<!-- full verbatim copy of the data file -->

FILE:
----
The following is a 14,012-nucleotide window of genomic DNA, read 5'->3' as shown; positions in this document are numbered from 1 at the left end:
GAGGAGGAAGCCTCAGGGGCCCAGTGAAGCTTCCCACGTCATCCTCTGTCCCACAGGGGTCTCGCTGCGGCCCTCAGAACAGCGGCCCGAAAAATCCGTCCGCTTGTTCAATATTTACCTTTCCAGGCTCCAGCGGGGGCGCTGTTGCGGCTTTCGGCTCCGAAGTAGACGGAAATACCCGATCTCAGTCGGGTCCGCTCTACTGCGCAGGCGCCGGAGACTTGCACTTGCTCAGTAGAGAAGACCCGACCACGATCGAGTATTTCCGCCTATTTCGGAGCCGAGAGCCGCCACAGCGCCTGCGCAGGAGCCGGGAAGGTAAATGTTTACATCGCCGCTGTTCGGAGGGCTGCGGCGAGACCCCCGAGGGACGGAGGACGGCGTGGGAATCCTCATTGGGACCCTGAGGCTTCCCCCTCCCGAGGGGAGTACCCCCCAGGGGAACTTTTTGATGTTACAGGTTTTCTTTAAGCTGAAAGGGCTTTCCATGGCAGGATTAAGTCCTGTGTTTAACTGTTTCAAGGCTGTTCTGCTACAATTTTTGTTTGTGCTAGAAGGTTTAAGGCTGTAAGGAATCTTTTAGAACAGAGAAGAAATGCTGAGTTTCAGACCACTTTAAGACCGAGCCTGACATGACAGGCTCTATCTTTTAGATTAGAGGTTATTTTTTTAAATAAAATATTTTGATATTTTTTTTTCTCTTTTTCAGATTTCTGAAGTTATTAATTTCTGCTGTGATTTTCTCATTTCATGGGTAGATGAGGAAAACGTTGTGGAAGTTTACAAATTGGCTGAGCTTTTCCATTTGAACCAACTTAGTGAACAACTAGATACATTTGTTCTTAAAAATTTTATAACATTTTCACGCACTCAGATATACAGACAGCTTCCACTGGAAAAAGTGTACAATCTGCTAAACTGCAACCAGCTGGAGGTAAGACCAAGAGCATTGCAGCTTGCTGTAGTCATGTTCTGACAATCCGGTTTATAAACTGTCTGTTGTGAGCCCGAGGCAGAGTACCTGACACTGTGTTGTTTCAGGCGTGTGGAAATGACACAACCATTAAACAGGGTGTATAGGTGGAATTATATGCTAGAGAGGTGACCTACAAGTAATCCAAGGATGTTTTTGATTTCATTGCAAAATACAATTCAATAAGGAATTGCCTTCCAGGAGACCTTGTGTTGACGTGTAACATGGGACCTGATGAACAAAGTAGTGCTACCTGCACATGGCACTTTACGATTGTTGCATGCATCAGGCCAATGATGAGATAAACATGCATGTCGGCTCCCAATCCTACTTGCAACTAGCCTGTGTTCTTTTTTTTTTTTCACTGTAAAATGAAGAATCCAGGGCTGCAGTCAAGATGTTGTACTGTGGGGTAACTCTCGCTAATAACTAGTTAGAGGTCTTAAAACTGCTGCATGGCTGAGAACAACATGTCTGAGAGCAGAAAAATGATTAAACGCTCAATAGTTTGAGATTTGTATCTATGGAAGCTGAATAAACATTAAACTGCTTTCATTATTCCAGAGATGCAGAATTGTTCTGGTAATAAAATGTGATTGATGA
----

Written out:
The following is a 14,012-nucleotide window of genomic DNA, read 5'->3' as shown; positions in this document are numbered from 1 at the left end:
GAGGAGGAAGCCTCAGGGGCCCAGTGAAGCTTCCCACGTCATCCTCTGTCCCACAGGGGTCTCGCTGCGGCCCTCAGAACAGCGGCCCGAAAAATCCGTCCGCTTGTTCAATATTTACCTTTCCAGGCTCCAGCGGGGGCGCTGTTGCGGCTTTCGGCTCCGAAGTAGACGGAAATACCCGATCTCAGTCGGGTCCGCTCTACTGCGCAGGCGCCGGAGACTTGCACTTGCTCAGTAGAGAAGACCCGACCACGATCGAGTATTTCCGCCTATTTCGGAGCCGAGAGCCGCCACAGCGCCTGCGCAGGAGCCGGGAAGGTAAATGTTTACATCGCCGCTGTTCGGAGGGCTGCGGCGAGACCCCCGAGGGACGGAGGACGGCGTGGGAATCCTCATTGGGACCCTGAGGCTTCCCCCTCCCGAGGGGAGTACCCCCCAGGGGAACTTTTTGATGTTACAGGTTTTCTTTAAGCTGAAAGGGCTTTCCATGGCAGGATTAAGTCCTGTGTTTAACTGTTTCAAGGCTGTTCTGCTACAATTTTTGTTTGTGCTAGAAGGTTTAAGGCTGTAAGGAATCTTTTAGAACAGAGAAGAAATGCTGAGTTTCAGACCACTTTAAGACCGAGCCTGACATGACAGGCTCTATCTTTTAGATTAGAGGTTATTTTTTTAAATAAAATATTTTGATATTTTTTTTTCTCTTTTTCAGATTTCTGAAGTTATTAATTTCTGCTGTGATTTTCTCATTTCATGGGTAGATGAGGAAAACGTTGTGGAAGTTTACAAATTGGCTGAGCTTTTCCATTTGAACCAACTTAGTGAACAACTAGATACATTTGTTCTTAAAAATTTTATAACATTTTCACGCACTCAGATATACAGACAGCTTCCACTGGAAAAAGTGTACAATCTGCTAAACTGCAACCAGCTGGAGGTAAGACCAAGAGCATTGCAGCTTGCTGTAGTCATGTTCTGACAATCCGGTTTATAAACTGTCTGTTGTGAGCCCGAGGCAGAGTACCTGACACTGTGTTGTTTCAGGCGTGTGGAAATGACACAACCATTAAACAGGGTGTATAGGTGGAATTATATGCTAGAGAGGTGACCTACAAGTAATCCAAGGATGTTTTTGATTTCATTGCAAAATACAATTCAATAAGGAATTGCCTTCCAGGAGACCTTGTGTTGACGTGTAACATGGGACCTGATGAACAAAGTAGTGCTACCTGCACATGGCACTTTACGATTGTTGCATGCATCAGGCCAATGATGAGATAAACATGCATGTCGGCTCCCAATCCTACTTGCAACTAGCCTGTGTTCTTTTTTTTTTTTCACTGTAAAATGAAGAATCCAGGGCTGCAGTCAAGATGTTGTACTGTGGGGTAACTCTCGCTAATAACTAGTTAGAGGTCTTAAAACTGCTGCATGGCTGAGAACAACATGTCTGAGAGCAGAAAAATGATTAAACGCTCAATAGTTTGAGATTTGTATCTATGGAAGCTGAATAAACATTAAACTGCTTTCATTATTCCAGAGATGCAGAATTGTTCTGGTAATAAAATGTGATTGATGA